Last September, Microsoft announced its new Windows Virtual Desktop (WVD) product and strategy. The company's plan was to make available to any and all interested testers an early version of the technology before the end of 2018. On March 21, 2019, Microsoft delivered (a bit late) on that promised WVD public preview.
WVD is a new service that provides multi-session Windows 10 and support for Windows Server RDS desktop and apps. WVD will allow users to virtualize Windows 7 and 10, Office 365 ProPlus apps and other third-party applications by running them remotely in Azure virtual machines. Microsoft officially announced WVD at its Ignite show in September last year; I unofficially helped them announce WVD a little earlier.
Microsoft also is committing to provide to WVD users the ability to virtualize their Windows 7 desktops -- with free Extended Security Update support though January 2023. That means customers who license and purchase WVD will continue to get security updates for Windows 7 after Microsoft officially ends support (and security updates for the product) after January 14, 2020, for no additional cost.
Microsoft has been testing WVD in private preview since last fall. In November, Microsoft acquired FSLogix, an app-provisioning company focused on desktop and app virtualization. Since then Microsoft has been working to integrate FSLogix's technology so it can help with WVD migrations.
Microsoft is not fully disclosing pricing for WVD today. Officials are saying that to use the service, customers will need to set up an Azure subscription, and then choose the type of virtual machines and storage they want.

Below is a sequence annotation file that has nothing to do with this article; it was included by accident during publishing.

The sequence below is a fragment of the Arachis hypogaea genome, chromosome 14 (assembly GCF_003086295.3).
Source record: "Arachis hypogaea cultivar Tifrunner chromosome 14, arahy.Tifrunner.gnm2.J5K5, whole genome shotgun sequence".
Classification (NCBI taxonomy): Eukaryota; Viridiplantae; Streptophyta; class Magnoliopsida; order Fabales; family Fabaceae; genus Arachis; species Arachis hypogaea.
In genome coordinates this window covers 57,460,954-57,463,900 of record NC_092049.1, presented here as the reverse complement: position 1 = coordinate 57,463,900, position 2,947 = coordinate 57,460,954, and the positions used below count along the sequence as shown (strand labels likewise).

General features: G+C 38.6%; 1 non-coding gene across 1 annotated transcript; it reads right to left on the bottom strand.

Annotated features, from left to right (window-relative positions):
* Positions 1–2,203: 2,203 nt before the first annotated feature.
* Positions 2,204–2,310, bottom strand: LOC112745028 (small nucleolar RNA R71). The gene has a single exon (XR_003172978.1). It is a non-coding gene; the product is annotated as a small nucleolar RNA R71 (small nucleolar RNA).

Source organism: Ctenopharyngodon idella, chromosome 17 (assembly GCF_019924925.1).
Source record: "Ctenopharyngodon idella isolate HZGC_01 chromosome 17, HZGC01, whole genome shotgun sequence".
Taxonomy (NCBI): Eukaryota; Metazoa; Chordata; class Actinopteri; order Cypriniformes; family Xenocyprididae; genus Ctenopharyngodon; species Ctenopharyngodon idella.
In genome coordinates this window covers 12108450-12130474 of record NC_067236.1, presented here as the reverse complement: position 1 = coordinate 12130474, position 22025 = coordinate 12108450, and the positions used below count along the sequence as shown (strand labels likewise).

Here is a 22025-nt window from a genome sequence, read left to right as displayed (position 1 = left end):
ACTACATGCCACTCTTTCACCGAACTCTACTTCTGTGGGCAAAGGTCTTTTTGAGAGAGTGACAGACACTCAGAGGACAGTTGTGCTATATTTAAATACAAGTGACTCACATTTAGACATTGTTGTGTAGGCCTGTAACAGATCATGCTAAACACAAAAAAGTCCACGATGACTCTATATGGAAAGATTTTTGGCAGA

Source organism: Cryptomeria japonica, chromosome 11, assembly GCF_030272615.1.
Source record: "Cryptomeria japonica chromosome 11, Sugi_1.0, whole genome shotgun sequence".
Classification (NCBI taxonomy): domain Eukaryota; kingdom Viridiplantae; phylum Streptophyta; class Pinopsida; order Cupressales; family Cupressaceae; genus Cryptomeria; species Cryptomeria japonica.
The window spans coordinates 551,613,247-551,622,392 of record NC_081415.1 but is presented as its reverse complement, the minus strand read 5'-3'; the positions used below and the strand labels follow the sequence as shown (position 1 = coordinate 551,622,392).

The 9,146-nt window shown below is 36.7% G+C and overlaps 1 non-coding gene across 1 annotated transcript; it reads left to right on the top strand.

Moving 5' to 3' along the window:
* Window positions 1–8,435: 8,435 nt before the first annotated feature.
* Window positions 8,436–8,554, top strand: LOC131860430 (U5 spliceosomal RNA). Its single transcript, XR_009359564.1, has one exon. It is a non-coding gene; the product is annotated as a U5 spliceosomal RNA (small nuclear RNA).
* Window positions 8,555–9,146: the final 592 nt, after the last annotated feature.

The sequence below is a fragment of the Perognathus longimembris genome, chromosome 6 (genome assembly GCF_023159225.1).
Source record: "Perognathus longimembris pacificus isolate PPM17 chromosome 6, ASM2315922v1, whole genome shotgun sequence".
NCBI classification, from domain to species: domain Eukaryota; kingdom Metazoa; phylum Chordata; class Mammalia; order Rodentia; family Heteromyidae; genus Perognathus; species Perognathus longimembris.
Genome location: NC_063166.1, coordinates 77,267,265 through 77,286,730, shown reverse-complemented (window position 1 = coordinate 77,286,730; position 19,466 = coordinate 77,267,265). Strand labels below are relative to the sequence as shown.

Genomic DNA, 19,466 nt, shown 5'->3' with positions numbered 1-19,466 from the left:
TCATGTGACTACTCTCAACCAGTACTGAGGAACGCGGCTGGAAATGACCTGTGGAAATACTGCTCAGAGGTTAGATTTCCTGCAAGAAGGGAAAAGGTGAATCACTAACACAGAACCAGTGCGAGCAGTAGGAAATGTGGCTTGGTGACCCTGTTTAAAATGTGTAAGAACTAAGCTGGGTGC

Users who want to use WVD to access Windows 10 and WIndows 7 desktops and apps won't be charged an additional fee for that purpose, as long as they are existing Microsoft 365 F1, E3, E5, Windows 10 Enterprise E3 or E5 and/or are a Windows VDA customer. Those who are existing Windows Server users, there will be no additional cost, as long as they're using existing Microsoft Remote Desktop Services (RDS) and the appropriate client-access licenses.
During the public preview, desktops and apps can be deployed in virtual machines in any Azure region, but the data and management of these apps will reside in the U.S. That means data transfer to the U.S. may happen during the test period. Once WVD is publicly available, data and management for WVD will be available in all Azure regions, starting at general availability.
Microsoft is committing to make WVD generally available in the second half of 2019.